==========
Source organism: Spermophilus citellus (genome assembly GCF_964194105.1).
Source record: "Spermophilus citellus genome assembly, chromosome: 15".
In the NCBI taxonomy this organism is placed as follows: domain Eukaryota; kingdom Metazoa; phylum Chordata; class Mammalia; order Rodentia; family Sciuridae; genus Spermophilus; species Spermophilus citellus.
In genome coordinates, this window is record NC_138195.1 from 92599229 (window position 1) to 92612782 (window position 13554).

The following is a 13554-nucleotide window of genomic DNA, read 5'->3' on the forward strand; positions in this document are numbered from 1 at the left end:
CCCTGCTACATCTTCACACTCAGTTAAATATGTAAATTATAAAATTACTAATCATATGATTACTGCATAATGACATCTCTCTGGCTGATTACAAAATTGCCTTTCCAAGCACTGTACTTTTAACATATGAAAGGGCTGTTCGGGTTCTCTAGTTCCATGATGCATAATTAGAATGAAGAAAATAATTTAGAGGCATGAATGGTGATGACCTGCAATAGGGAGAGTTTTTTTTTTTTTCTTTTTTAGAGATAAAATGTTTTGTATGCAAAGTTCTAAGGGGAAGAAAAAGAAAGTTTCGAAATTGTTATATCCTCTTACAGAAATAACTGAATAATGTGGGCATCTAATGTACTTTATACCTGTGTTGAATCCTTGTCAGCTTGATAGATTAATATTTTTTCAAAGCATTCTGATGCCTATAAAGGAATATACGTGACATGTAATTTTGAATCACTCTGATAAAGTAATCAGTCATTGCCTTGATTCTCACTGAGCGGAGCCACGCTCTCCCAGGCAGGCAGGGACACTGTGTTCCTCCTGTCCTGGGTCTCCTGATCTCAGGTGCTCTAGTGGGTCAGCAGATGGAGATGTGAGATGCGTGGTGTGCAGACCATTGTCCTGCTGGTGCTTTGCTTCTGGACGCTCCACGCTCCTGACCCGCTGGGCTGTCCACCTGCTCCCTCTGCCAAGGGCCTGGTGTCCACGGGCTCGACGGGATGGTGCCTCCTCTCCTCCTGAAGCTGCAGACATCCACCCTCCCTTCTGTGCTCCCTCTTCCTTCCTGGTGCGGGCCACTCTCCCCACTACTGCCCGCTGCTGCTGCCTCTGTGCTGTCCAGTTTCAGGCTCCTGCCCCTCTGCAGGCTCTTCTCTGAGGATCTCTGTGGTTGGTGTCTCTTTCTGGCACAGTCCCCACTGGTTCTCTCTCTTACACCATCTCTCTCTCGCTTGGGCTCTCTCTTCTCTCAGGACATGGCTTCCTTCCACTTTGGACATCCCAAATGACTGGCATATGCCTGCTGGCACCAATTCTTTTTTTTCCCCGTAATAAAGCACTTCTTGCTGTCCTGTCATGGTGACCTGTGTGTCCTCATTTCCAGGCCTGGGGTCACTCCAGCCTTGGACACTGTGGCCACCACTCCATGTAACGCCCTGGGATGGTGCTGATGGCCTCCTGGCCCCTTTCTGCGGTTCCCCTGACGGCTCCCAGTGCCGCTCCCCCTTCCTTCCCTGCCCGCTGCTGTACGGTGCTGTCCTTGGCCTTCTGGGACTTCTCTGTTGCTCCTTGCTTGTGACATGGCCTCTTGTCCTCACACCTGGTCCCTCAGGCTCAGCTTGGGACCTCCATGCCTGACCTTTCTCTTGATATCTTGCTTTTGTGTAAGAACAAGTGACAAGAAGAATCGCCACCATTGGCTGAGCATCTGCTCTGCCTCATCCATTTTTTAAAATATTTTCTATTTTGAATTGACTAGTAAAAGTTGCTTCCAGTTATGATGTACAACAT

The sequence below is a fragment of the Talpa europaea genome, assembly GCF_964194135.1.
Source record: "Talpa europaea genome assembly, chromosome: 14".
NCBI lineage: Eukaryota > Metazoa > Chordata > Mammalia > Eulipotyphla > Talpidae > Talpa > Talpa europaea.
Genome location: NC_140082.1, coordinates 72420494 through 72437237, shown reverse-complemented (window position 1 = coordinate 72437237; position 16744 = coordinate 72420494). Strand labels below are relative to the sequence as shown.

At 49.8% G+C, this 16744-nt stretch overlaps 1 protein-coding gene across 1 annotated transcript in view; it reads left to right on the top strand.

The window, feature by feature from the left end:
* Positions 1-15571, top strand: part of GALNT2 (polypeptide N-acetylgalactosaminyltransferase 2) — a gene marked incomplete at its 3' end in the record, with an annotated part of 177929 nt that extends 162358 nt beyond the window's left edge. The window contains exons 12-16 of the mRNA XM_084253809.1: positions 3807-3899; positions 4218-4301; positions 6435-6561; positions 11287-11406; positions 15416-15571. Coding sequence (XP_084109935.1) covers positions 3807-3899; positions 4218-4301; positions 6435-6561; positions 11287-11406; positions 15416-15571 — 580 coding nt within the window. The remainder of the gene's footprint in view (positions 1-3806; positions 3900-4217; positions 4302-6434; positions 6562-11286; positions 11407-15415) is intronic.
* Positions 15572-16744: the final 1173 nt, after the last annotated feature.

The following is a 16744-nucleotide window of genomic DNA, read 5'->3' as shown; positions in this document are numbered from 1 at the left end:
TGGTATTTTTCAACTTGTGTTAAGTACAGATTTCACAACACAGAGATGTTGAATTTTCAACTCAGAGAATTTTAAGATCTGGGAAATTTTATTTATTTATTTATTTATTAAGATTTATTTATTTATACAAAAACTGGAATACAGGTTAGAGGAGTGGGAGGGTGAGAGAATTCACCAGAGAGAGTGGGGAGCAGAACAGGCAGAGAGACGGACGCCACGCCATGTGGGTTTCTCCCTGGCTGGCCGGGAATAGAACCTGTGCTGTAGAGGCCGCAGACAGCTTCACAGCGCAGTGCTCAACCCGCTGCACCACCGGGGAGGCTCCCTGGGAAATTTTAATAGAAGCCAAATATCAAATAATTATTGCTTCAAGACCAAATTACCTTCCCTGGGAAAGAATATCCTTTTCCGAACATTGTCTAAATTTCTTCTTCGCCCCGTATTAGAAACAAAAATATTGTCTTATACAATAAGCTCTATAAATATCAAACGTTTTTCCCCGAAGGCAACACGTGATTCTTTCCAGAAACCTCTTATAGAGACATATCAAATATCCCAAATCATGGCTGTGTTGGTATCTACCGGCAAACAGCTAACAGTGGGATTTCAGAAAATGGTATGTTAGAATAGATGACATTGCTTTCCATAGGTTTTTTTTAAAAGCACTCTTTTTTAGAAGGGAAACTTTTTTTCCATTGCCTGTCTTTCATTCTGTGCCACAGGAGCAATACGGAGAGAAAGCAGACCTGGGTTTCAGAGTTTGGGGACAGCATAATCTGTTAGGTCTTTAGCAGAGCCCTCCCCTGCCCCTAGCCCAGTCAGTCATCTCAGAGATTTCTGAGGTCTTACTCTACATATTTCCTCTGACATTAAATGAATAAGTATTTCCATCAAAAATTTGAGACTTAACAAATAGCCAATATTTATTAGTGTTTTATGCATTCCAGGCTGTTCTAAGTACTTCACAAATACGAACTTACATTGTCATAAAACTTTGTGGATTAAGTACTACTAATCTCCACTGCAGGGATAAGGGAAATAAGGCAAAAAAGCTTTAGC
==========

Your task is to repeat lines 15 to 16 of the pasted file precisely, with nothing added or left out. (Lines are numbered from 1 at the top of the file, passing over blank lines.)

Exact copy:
The following is a 16744-nucleotide window of genomic DNA, read 5'->3' as shown; positions in this document are numbered from 1 at the left end:
TGGTATTTTTCAACTTGTGTTAAGTACAGATTTCACAACACAGAGATGTTGAATTTTCAACTCAGAGAATTTTAAGATCTGGGAAATTTTATTTATTTATTTATTTATTAAGATTTATTTATTTATACAAAAACTGGAATACAGGTTAGAGGAGTGGGAGGGTGAGAGAATTCACCAGAGAGAGTGGGGAGCAGAACAGGCAGAGAGACGGACGCCACGCCATGTGGGTTTCTCCCTGGCTGGCCGGGAATAGAACCTGTGCTGTAGAGGCCGCAGACAGCTTCACAGCGCAGTGCTCAACCCGCTGCACCACCGGGGAGGCTCCCTGGGAAATTTTAATAGAAGCCAAATATCAAATAATTATTGCTTCAAGACCAAATTACCTTCCCTGGGAAAGAATATCCTTTTCCGAACATTGTCTAAATTTCTTCTTCGCCCCGTATTAGAAACAAAAATATTGTCTTATACAATAAGCTCTATAAATATCAAACGTTTTTCCCCGAAGGCAACACGTGATTCTTTCCAGAAACCTCTTATAGAGACATATCAAATATCCCAAATCATGGCTGTGTTGGTATCTACCGGCAAACAGCTAACAGTGGGATTTCAGAAAATGGTATGTTAGAATAGATGACATTGCTTTCCATAGGTTTTTTTTAAAAGCACTCTTTTTTAGAAGGGAAACTTTTTTTCCATTGCCTGTCTTTCATTCTGTGCCACAGGAGCAATACGGAGAGAAAGCAGACCTGGGTTTCAGAGTTTGGGGACAGCATAATCTGTTAGGTCTTTAGCAGAGCCCTCCCCTGCCCCTAGCCCAGTCAGTCATCTCAGAGATTTCTGAGGTCTTACTCTACATATTTCCTCTGACATTAAATGAATAAGTATTTCCATCAAAAATTTGAGACTTAACAAATAGCCAATATTTATTAGTGTTTTATGCATTCCAGGCTGTTCTAAGTACTTCACAAATACGAACTTACATTGTCATAAAACTTTGTGGATTAAGTACTACTAATCTCCACTGCAGGGATAAGGGAAATAAGGCAAAAAAGCTTTAGC